The new Confederation Cup could change Colorado Cycling as we know it!

Catching up with Lance Panigutti of about the plans he has for 2013 racing season. One thing is for sure after talking with Lance is 2013 will NOT be the same 2012 and the new Confederation Cup is just the start!

What's on tap for road season? We're coming back with the full staple of events like Louisville Criterium, Koppenberg, Mike Horgan Hill Climb, and Superior Morgul, with the addition of a new criterium in Firestone. The Firestone 88 race is a simple, affordable, and fast course that's easy to get to for the Denver, Ft. Collins, and Boulder populations. The big changes we have are with Koppenberg and Superior Morgul when it comes to timing. For those who raced our cyclocross series this past season you know what's in store. Koppenberg will feature chip timing (through our partner Race Rite), that will provide lap splits, instant TV display results, and live results online. Superior will take it to a new level as the same system is used for the Time-Trial and Morgul Bismark. For 2013 athletes will not only get their lap splits for the Morgul, but their WALL splits as well. We all know about the horrific timing situation of 2012, a situation we took full responsibility for as we split from the ACA timing system post Morgul. When it comes to Superior Morgul we hope to regain the athletes trust once again. Omnium results will also be greatly improved. At our cyclocross series championship we produced race day results and series omnium within 10min of every category finish, Superior Morgul athletes can expect the same.

The Confederation Cup is new. What are the history and goals behind it? History: Some might remember that in 2012 Doug Williams put together the Spring Classics Cup that was a combination of our spring events, Mead Roubaix, Deer Trail, and Hugo. It came together at the last minute, but Doug did a great job rounding up prizes and printing custom winner's jerseys from Curve. When he approached me in 2013 we had the idea to rebrand, and keep it in house. In the past we've had joint series between different race directors and it never truly worked out. Goals: I've always had very strong opinions that a true series shouldn't be less than 3 races and no more than 8 or you start losing interest. When it came to the Confederation Cup we want to reward the best overall cyclist, not just the fastest sprinter or best climber. The four events take place over 2.5 months and encompass six days of racing, a perfect breakdown of a hill climb, road race, dirt road race, time-trial, and two criteriums. With each race weighted equally and points awarded 10 deep (best four scores count) it gets a lot of people in on the action, and brings excitement to the Spring season. The overall design was to keep things simple, yet truly reward the best all around cyclist.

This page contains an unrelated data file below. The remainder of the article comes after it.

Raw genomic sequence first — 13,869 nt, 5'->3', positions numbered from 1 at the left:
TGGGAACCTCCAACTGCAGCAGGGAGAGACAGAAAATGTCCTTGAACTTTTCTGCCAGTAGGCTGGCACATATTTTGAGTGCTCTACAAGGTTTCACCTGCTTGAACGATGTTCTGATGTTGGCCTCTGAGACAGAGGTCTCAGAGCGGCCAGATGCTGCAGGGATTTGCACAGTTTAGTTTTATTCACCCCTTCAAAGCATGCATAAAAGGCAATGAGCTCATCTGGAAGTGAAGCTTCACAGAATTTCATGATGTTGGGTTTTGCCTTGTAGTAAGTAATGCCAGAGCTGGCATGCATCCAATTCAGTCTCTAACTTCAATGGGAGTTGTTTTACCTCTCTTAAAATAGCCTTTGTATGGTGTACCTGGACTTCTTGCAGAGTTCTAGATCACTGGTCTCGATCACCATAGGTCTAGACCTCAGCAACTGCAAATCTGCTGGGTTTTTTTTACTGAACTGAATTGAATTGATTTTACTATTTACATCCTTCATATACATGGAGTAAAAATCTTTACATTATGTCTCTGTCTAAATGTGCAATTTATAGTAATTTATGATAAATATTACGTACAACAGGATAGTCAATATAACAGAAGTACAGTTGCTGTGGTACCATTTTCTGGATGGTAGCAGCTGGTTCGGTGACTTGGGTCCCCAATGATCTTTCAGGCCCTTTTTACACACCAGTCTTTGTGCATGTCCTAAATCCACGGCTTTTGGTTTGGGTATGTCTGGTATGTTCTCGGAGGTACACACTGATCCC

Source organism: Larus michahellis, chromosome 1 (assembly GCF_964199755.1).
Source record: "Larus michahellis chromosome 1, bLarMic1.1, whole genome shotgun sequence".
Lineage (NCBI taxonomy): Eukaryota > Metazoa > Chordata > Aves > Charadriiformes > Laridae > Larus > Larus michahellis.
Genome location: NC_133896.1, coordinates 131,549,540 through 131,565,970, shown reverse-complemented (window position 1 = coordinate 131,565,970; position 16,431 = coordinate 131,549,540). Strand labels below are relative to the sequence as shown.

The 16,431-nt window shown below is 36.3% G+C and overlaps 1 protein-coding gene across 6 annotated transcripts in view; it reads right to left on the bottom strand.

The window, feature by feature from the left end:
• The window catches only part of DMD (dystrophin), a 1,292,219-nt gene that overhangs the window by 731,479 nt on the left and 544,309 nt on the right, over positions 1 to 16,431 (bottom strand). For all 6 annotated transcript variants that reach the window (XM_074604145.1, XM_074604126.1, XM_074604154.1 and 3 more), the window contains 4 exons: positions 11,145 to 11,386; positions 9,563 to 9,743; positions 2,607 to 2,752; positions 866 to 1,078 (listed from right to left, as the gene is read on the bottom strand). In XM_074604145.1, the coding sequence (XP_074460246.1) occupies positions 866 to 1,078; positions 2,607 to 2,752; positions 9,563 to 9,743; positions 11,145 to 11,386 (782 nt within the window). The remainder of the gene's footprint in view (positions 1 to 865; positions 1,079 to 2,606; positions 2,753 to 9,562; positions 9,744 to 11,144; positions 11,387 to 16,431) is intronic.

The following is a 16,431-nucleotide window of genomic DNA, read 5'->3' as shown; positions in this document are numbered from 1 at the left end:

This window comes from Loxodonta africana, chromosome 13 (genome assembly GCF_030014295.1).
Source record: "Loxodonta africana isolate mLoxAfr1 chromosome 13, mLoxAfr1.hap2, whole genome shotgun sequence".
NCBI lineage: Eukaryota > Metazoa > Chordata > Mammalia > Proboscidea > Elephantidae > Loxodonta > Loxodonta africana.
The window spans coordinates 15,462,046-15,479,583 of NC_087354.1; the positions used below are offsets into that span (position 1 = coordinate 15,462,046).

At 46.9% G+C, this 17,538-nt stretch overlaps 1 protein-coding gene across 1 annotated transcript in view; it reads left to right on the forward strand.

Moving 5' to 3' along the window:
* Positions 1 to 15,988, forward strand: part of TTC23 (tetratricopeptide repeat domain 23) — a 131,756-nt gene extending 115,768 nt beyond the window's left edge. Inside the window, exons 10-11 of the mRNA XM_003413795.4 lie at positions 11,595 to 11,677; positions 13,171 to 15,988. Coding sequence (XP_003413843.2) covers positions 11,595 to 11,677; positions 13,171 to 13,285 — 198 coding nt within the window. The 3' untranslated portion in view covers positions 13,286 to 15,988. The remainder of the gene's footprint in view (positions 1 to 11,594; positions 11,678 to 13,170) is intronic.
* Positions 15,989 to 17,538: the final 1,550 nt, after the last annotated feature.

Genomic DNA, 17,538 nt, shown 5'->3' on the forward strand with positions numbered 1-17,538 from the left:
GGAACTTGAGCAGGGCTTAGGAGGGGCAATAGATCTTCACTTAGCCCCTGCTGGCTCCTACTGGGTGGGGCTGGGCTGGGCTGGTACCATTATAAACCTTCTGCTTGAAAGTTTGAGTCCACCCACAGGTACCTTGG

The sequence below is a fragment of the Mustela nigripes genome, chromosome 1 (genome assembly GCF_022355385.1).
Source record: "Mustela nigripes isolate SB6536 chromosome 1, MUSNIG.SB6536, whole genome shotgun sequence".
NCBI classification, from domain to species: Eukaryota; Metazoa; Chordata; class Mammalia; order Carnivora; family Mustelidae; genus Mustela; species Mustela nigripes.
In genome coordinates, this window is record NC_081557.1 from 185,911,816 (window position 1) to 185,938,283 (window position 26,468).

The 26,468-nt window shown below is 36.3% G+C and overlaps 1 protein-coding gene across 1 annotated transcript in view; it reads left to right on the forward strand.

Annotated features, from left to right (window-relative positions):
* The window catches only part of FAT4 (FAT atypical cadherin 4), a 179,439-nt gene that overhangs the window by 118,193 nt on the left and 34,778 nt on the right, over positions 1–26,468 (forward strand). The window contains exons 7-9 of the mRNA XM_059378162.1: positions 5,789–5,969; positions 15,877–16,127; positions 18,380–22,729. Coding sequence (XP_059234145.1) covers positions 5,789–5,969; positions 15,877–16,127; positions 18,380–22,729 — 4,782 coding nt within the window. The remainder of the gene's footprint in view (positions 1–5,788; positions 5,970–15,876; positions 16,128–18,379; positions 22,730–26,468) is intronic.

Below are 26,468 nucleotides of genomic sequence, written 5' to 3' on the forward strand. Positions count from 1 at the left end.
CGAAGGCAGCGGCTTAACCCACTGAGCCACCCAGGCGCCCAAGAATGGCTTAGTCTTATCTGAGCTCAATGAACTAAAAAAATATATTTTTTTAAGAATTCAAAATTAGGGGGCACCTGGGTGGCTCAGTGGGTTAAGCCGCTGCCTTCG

Some would view the Confederation Cup as an assault to the Rocky Mountain Road Cup, what's your take? The Confederation Cup operates within the larger scope of the Rocky Mountain Cup. In our opinion you lose attention and interest when a series is spread out over 5 months. Take baseball vs. the NFL; long season vs. short condensed action, niche following vs. appealing to the masses. The Rocky Mountain Road Cup has its place for the purists and teams. What we're trying to do is look at the spring season, which I feel has the most exciting races, in a new light.

If it's not an assault is it a step towards independence: It's a step to build a strong brand and connection among our races. We control the level of production for each Confederation Cup event and that's the top priority for any series we choose to participate in. Does that make it a step towards independence? No, but we're also not afraid to pursue independence if a governing body or local association over steps it bounds, and damages what we feel is the rider experience, or our ability to produce a high caliber event. It's a step we've taken with some of our triathlons with great success in 2012.

You've seen the posts about a lack of road races on 303 Cycling, do you agree?; I agree that the season is not as robust as any cyclist would like to see when it comes to road races. However, we need to look at the overall picture. I grew up in New England and our marquee road races where held in June, July, and Aug. In Colorado the majority happen to be held in the Spring; Boulder Roubaix (2012/14'), Koppenberg, Morgul Bismark, Deer Trail. I see both sides (racer and promoter) as most events are club productions where the goal is to function as a fundraiser. If fundraising is the objective the system is set up to reward criterium style events. That's not anyone's fault, just a function of the environment and rules.